Mr Collingwood knows his flat is cluttered. I’m afraid it happened by degrees, he says, as mournfully as the captain of a ship who had the sextant upside-down and ended up beaching in a strange and unmanageable part of the world.
‘Have a pew,’ he says, although his is the only one not covered with books.
‘That’s okay. I’m happy to stand.’
I put my bag down and look around.
‘Can I have a look at your yellow folder?’
‘Be my guest,’ he says, waving me in the general direction of nowhere in particular. ‘A sorry tale, but no doubt you’ve heard it all before.’
At every stage of the assessment he makes variations on the same, grim joke. When I take a SATS reading he says So there’s air in the old bellows? When I feel for his pulse he says I’ve got a heart? When I take his temperature: I’m not stone cold, then?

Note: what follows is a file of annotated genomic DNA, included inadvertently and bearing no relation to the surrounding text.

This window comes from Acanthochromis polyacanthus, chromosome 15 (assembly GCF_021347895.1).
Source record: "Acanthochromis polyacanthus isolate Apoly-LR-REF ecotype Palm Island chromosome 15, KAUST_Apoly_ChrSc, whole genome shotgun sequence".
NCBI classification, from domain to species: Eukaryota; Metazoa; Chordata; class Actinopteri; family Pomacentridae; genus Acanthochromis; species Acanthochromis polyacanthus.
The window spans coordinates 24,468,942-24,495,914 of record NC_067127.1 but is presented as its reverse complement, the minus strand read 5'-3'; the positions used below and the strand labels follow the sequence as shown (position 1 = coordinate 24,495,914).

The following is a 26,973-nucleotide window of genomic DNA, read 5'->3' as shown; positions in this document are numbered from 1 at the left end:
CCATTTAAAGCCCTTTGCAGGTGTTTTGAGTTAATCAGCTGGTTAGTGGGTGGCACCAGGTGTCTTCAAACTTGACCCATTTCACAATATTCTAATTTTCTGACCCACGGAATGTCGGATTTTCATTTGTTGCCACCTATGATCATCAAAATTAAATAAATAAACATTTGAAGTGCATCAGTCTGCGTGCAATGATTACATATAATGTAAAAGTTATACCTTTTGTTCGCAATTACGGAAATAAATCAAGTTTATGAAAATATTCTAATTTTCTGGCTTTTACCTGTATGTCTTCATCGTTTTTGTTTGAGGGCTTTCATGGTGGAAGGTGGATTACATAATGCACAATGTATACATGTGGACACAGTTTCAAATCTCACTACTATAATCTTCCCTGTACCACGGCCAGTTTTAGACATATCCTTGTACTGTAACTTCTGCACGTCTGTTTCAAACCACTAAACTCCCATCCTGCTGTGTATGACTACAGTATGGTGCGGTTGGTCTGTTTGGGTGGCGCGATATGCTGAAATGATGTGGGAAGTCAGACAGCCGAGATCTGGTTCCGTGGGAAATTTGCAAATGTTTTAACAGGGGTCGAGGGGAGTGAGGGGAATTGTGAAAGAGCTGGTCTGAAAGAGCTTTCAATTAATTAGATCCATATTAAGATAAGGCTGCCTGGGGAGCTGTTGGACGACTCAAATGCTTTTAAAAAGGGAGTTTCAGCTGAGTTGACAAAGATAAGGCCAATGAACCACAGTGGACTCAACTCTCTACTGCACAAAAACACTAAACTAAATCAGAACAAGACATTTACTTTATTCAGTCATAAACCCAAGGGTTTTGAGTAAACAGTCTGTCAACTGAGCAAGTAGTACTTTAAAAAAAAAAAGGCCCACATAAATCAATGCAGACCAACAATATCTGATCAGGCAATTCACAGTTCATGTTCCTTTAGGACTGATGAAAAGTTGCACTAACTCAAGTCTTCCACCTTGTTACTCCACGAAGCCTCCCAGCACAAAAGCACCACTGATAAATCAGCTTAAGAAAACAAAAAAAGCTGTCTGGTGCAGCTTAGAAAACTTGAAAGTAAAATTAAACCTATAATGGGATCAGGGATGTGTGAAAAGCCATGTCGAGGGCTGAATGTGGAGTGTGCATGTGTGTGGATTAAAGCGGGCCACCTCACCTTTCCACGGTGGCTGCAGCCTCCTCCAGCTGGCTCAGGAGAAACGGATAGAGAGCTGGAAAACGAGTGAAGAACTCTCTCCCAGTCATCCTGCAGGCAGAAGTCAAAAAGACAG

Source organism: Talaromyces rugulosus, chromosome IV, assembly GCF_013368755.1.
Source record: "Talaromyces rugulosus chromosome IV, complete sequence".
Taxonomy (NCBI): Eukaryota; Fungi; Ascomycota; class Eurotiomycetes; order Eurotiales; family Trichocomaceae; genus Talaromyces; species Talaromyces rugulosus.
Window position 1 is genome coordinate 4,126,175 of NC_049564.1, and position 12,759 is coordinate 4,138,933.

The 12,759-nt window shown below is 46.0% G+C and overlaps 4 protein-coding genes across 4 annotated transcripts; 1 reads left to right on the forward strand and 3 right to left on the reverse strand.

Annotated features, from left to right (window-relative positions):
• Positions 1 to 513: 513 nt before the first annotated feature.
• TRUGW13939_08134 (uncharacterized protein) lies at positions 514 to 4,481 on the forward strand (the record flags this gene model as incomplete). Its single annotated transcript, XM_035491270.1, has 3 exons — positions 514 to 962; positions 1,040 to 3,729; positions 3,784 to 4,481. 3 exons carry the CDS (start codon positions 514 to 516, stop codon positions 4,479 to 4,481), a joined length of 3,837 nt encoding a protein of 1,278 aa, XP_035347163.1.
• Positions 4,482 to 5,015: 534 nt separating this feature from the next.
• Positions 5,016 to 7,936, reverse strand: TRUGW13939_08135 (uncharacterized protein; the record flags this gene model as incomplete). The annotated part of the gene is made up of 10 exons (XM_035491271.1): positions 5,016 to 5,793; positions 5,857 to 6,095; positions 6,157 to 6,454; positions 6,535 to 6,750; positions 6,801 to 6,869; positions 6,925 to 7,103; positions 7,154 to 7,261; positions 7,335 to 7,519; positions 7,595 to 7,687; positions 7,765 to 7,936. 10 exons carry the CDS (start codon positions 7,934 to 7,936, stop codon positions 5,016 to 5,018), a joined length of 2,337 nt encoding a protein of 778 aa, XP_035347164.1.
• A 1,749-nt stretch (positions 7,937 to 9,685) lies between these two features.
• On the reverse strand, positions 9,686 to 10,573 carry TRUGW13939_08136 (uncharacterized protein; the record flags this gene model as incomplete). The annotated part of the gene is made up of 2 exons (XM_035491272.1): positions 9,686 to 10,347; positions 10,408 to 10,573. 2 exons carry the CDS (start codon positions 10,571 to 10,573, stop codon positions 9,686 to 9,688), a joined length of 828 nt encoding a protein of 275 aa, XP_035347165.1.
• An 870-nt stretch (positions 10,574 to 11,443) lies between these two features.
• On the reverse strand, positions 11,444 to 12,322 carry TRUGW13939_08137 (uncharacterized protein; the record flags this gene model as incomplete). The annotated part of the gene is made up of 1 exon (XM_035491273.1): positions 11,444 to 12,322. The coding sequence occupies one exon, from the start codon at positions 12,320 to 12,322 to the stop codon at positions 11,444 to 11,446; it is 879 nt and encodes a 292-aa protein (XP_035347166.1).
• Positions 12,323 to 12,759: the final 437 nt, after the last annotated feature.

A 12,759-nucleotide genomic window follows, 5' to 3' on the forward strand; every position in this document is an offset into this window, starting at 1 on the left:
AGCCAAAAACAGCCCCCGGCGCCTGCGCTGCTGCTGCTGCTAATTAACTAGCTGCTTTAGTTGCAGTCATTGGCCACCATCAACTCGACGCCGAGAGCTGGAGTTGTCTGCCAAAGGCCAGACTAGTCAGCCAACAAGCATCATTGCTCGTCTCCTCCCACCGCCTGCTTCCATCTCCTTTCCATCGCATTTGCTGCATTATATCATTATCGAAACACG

As a change of subject, to lighten the tone, I flip the disposable plastic probe cover from the tympanic thermometer and hold it up between my finger tips.
‘See this?’ I say. ‘You see them dotted around patients’ houses all the time. If you didn’t know what it was, you’d think the pixies had been out. The little health pixies.’
‘Let me see…’
I hand it to him.
He places it in the centre of one great, fleshy palm, and holds it up to the light.
I wait for him to say something, but he seems transfixed. After a full minute, I wonder if he’s being incredible mindful, or simply fallen into a cataleptic trance. Suddenly he takes a big, sighing breath, like a whale coming up for air.
‘It reminds me of something,’ he says. ‘A hat, made of straw, that I saw somewhere once…’
‘Wales? Thailand? In a film, was it…?’
‘No-oo. Not that.’
He leans in, moving his great, barnacled snout closer to his palm.
I lean in, too.